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Embedded within Andrew’s work are the subtle and not so subtle instructions for its final composition. This process is also explored within his video work, 4-5 minute pieces that trace his compositional decisions while keeping a beat to move the audience along at a steady pace. Andrew’s work seduces the viewer into engaging longer than the typical once-over, making sure to entice one from any distance they stand from the canvas.
I\W: How do your paintings express the journey of getting to the final piece? How do they include both instructions for their making as well as the final product?
AH: I want the journey to be part of the narrative. Sometimes there are specific narratives evident in the work, but the metanarrative of the construction of the painting is often more the focus than a scenario I’ve created. I like to highlight the story of how the piece was made and the steps that went into it— letting elements hang out enough so you can still see through a mark even though it might be obscuring what is underneath. It is a process of building up, concealing, and leaving pockets for the audience to get a glimpse of the previous steps that helped the painting get to its final product.
Is your video work’s intention (like your piece “Painting, Time and Space”) to expose this painting process to the audience?
I suppose so. I guess the construct of that particular piece was painting, the process that I use, and the history that I am interested in. When I look at a painting I can unwind the steps that the artist used to get to the final product. That is something that takes a long time to figure out though, and I think it is rewarding once you can get there and be able to unlock those steps. I think for me the video was a way to articulate that a little more clearly to the audience—this sense of frozen time that is inherent to painting that you can also reanimate by looking at it and tracing the steps. My video work has been using painting as an organizational devise, but it also does things that painting cannot do. It is using that as a jumping off point.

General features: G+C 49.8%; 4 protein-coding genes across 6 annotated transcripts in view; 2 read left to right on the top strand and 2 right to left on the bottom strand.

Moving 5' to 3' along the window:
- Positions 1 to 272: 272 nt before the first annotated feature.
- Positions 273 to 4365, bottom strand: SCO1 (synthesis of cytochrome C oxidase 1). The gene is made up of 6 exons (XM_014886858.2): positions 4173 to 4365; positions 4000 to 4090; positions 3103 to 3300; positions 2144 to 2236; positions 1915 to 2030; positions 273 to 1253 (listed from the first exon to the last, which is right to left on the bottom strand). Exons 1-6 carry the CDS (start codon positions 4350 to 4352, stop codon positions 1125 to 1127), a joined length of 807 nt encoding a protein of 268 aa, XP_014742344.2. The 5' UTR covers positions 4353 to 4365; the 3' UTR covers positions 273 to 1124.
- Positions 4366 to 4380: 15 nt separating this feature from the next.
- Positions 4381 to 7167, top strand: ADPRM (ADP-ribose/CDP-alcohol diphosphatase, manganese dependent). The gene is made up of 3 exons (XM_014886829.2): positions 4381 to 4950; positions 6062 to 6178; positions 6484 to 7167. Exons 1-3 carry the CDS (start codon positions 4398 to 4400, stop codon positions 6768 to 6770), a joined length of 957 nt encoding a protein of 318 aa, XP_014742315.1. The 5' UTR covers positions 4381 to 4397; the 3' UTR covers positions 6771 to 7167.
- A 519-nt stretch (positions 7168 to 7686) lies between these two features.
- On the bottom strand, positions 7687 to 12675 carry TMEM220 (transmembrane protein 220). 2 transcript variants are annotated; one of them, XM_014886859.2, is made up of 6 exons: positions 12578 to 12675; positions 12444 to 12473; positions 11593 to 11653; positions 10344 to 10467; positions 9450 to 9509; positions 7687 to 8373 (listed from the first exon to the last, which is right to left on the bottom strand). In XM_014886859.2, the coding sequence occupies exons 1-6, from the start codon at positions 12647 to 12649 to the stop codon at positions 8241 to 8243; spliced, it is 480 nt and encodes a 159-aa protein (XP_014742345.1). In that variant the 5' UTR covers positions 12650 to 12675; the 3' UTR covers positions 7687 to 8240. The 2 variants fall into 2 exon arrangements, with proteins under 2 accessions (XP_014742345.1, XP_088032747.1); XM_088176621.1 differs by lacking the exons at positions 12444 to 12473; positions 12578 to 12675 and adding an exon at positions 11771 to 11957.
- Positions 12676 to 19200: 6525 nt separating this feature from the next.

What does your video work do that your painting cannot?
I intentionally try to keep my videos short, in the 4-5 minute range, given the short attention span that I, and most people have. But even that relatively short amount of time is exponentially longer than most people will give a single painting. How many seconds do they say people look at a painting on average in a museum? Whatever the exact number is it’s low and depressing. The videos are an effective way to seduce people into a focused moment, especially if you keep the action clipping along with the tense promise of more to come—just wait! With this focus you can string together a sequence of events that can surprise, confuse, and make them laugh. Sure, you can be surprised and confused by a painting but it’s rare that a painting conjures actual belly laughs. As they say, timing is everything, and timing is certainly easier to control in a time-based medium. Focused attention and instant gratification is something these videos offer, versus a painting which you can spend years looking at in 30 second bursts and still be fed. It’s a trade-off in dynamics.